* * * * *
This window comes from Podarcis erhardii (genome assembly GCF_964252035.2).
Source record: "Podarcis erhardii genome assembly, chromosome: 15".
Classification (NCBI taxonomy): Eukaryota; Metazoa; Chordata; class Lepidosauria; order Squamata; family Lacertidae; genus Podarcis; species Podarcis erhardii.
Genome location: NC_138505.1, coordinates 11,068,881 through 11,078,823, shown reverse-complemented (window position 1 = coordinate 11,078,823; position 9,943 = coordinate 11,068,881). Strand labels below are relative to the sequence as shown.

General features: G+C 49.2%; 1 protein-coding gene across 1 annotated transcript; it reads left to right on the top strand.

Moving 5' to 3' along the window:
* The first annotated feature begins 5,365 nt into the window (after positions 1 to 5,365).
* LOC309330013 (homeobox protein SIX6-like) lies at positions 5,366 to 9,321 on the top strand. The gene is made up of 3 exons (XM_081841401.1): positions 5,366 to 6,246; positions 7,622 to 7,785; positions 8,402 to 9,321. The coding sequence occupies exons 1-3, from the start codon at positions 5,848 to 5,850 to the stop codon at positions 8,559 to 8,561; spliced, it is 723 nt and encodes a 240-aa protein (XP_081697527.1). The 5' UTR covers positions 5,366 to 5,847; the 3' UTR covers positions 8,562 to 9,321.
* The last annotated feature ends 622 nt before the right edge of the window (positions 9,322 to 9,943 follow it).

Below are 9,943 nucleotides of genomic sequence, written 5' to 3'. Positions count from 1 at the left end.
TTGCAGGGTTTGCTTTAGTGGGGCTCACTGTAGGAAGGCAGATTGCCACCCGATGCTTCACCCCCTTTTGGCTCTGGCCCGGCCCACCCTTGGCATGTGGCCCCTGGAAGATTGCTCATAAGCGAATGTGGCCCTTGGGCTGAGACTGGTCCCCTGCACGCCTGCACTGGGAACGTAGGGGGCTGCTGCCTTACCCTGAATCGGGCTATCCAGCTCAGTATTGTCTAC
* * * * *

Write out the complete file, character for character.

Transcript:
This window comes from Podarcis erhardii (genome assembly GCF_964252035.2).
Source record: "Podarcis erhardii genome assembly, chromosome: 15".
Classification (NCBI taxonomy): Eukaryota; Metazoa; Chordata; class Lepidosauria; order Squamata; family Lacertidae; genus Podarcis; species Podarcis erhardii.
Genome location: NC_138505.1, coordinates 11,068,881 through 11,078,823, shown reverse-complemented (window position 1 = coordinate 11,078,823; position 9,943 = coordinate 11,068,881). Strand labels below are relative to the sequence as shown.

General features: G+C 49.2%; 1 protein-coding gene across 1 annotated transcript; it reads left to right on the top strand.

Moving 5' to 3' along the window:
* The first annotated feature begins 5,365 nt into the window (after positions 1 to 5,365).
* LOC309330013 (homeobox protein SIX6-like) lies at positions 5,366 to 9,321 on the top strand. The gene is made up of 3 exons (XM_081841401.1): positions 5,366 to 6,246; positions 7,622 to 7,785; positions 8,402 to 9,321. The coding sequence occupies exons 1-3, from the start codon at positions 5,848 to 5,850 to the stop codon at positions 8,559 to 8,561; spliced, it is 723 nt and encodes a 240-aa protein (XP_081697527.1). The 5' UTR covers positions 5,366 to 5,847; the 3' UTR covers positions 8,562 to 9,321.
* The last annotated feature ends 622 nt before the right edge of the window (positions 9,322 to 9,943 follow it).

Below are 9,943 nucleotides of genomic sequence, written 5' to 3'. Positions count from 1 at the left end.
TTGCAGGGTTTGCTTTAGTGGGGCTCACTGTAGGAAGGCAGATTGCCACCCGATGCTTCACCCCCTTTTGGCTCTGGCCCGGCCCACCCTTGGCATGTGGCCCCTGGAAGATTGCTCATAAGCGAATGTGGCCCTTGGGCTGAGACTGGTCCCCTGCACGCCTGCACTGGGAACGTAGGGGGCTGCTGCCTTACCCTGAATCGGGCTATCCAGCTCAGTATTGTCTAC